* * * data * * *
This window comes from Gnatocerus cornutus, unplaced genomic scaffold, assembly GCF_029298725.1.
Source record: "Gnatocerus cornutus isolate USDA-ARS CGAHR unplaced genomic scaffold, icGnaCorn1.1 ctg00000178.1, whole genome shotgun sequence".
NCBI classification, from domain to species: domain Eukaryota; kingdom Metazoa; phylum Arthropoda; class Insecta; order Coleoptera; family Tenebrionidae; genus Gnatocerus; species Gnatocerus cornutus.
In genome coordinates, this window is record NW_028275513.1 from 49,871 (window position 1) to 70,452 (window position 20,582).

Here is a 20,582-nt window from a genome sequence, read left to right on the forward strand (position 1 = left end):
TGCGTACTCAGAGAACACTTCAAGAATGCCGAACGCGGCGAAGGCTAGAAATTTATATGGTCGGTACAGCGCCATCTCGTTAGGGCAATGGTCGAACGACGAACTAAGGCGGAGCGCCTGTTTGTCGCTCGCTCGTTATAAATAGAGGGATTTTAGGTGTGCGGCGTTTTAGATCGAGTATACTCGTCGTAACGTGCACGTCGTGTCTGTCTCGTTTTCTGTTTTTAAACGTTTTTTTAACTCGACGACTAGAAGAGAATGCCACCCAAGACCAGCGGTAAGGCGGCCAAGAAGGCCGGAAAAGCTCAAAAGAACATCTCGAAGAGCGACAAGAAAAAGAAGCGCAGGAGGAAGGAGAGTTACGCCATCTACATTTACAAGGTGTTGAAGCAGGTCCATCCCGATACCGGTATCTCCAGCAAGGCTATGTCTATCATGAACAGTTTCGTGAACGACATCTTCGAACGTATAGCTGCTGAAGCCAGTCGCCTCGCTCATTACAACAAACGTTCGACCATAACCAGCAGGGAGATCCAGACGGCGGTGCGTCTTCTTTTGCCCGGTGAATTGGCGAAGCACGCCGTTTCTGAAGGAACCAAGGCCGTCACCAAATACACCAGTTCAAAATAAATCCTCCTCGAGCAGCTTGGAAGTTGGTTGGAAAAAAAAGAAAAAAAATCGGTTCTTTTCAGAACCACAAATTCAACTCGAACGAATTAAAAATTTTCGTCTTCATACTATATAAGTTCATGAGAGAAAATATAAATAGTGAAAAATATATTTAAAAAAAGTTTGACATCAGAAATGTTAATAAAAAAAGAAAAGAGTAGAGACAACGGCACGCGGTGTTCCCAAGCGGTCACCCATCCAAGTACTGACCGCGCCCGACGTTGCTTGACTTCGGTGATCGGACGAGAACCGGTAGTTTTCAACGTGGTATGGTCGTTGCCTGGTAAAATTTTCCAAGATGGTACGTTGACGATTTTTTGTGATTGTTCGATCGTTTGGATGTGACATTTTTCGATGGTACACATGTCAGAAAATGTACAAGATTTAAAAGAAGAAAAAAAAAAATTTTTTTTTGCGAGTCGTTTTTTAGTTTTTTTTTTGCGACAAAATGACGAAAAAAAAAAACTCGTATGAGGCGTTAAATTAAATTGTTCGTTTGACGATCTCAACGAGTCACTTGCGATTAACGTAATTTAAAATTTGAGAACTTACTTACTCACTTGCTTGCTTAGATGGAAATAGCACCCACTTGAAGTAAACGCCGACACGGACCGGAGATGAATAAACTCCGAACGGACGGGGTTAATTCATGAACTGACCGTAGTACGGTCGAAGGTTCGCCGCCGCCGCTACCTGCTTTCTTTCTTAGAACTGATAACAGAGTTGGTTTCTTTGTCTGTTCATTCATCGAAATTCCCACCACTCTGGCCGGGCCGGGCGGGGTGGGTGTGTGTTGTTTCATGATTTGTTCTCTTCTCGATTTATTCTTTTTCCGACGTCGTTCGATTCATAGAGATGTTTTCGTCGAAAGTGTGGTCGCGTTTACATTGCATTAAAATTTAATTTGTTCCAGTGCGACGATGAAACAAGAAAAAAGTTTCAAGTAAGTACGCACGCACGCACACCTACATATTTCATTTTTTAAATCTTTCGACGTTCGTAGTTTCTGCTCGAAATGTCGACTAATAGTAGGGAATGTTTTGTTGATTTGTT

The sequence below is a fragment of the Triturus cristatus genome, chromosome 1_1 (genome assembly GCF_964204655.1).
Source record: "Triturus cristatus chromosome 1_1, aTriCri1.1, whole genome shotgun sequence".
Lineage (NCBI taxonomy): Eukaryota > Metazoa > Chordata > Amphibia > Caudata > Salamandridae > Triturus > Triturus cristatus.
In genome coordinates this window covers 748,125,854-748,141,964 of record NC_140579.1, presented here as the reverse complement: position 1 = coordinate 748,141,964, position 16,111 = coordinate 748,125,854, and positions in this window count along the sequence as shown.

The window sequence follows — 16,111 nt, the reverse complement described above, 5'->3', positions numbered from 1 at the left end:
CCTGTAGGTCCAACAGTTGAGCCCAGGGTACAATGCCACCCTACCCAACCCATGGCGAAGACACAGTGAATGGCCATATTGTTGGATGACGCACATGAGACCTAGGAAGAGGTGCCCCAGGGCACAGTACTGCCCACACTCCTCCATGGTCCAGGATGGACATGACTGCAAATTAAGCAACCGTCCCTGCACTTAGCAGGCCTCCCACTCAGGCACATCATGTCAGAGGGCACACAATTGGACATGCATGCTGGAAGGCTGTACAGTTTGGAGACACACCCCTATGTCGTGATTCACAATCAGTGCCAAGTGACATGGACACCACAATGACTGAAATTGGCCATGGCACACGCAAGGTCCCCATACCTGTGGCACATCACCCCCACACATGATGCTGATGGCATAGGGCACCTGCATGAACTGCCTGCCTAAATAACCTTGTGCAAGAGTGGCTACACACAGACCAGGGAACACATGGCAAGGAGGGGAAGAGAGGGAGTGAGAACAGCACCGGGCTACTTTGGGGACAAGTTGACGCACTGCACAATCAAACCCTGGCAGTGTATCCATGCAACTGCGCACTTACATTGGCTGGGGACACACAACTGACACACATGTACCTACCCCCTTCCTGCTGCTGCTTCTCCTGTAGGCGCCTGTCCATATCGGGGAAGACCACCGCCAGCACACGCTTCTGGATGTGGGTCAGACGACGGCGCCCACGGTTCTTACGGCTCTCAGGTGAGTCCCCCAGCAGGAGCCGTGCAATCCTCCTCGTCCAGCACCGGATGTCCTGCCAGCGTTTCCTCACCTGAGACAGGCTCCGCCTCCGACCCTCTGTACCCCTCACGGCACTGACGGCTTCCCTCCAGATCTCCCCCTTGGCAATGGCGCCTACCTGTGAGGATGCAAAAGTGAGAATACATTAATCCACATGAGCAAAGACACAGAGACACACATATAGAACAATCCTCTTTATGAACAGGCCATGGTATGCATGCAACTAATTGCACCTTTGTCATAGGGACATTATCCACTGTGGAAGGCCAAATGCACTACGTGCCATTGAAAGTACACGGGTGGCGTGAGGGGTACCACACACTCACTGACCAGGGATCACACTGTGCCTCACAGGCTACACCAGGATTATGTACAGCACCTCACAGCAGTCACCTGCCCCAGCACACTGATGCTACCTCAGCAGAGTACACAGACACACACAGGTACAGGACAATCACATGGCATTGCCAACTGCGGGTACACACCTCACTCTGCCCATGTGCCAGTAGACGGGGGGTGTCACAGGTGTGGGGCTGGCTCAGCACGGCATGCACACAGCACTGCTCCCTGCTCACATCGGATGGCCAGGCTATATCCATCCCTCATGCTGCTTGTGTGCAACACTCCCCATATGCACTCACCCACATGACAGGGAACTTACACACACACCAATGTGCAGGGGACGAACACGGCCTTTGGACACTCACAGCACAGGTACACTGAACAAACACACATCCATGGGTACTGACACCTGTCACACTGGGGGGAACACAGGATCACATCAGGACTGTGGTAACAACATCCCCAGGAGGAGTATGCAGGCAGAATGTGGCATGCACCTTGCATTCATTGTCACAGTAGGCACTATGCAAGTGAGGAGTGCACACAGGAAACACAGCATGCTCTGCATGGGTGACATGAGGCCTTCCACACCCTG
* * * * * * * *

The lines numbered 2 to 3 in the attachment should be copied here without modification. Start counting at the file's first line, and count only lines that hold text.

Source record: "Gnatocerus cornutus isolate USDA-ARS CGAHR unplaced genomic scaffold, icGnaCorn1.1 ctg00000178.1, whole genome shotgun sequence".
NCBI classification, from domain to species: domain Eukaryota; kingdom Metazoa; phylum Arthropoda; class Insecta; order Coleoptera; family Tenebrionidae; genus Gnatocerus; species Gnatocerus cornutus.